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Anomaly Detection: Principles, Benchmarking, Explanation, and Theory

Speaker Name: 
Thomas G. Dietterich
Speaker Title: 
Distinguished Professor (Emeritus) and Director of Intelligent Systems
Speaker Organization: 
School of Electrical Engineering and Computer Science Oregon State University
Start Time: 
Tuesday, January 10, 2017 - 3:30pm
End Time: 
Tuesday, January 10, 2017 - 4:30pm
E2 room 599


Anomaly detection algorithms are widely applied in data cleaning, fraud detection, and cybersecurity. This talk will begin by defining various anomaly detection tasks and then focus on unsupervised anomaly detection. It will present a benchmarking study comparing eight state-of-the-art methods. Then it will discuss methods for explaining anomalies to experts and incorporating expert feedback into the anomaly detection process. The talk will conclude with a theoretical (PAC-learning) framework for formalizing a large family of anomaly detection algorithms based on discovering rare patterns.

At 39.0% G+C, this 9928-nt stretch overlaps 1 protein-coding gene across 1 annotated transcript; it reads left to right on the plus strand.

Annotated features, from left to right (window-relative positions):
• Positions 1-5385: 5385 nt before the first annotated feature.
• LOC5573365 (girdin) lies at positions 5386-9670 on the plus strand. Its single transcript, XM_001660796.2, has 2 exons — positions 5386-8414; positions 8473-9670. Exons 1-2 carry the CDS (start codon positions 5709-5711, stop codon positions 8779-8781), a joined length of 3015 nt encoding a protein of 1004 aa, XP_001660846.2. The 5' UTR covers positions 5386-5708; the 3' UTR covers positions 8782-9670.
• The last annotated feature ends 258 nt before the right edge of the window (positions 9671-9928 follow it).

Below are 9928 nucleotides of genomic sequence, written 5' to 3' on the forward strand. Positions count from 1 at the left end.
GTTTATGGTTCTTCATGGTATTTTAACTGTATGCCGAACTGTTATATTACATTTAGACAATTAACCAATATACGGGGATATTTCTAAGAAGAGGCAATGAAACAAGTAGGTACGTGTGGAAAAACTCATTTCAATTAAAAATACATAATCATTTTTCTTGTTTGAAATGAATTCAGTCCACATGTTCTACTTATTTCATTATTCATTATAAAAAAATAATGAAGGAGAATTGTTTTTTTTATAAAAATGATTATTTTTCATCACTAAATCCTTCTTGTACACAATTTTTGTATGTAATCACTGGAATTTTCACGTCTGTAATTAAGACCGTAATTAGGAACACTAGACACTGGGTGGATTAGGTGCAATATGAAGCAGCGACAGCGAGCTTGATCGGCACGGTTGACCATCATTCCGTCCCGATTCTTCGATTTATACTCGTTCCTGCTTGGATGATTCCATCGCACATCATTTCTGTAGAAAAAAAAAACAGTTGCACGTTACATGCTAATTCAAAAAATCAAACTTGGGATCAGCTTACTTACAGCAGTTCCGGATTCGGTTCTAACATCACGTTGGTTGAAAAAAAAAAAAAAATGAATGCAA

Dr. Thomas G. Dietterich is Distinguished Professor (Emeritus) in Computer Science at Oregon State University and Chief Scientist of BigML, a machine learning startup company. One of the founders of the field of machine learning, Dietterich has published more than 130 scientific papers. He serves as Past President of the Association for the Advancement of Artificial Intelligence, founding President of the International Machine Learning Society, and former Executive Editor of the journal Machine Learning. Dietterich's research seeks methods for enabling AI systems to robustly deal with "unknown unknowns". He also leads projects in applying AI to biological conservation, management of invasive species, and policies for controlling wildfire. He is applying machine learning methods to automatically detect errors in big data applications including weather data collected by the Trans-Africa Hydrometeorological Observatory (TAHMO), which is a sustainable development project throughout sub-Saharan Africa. Dietterich is a Fellow of the Association for the Advancement of Science, the Association for Computing Machinery, and the Association for the Advancement of Artificial Intelligence.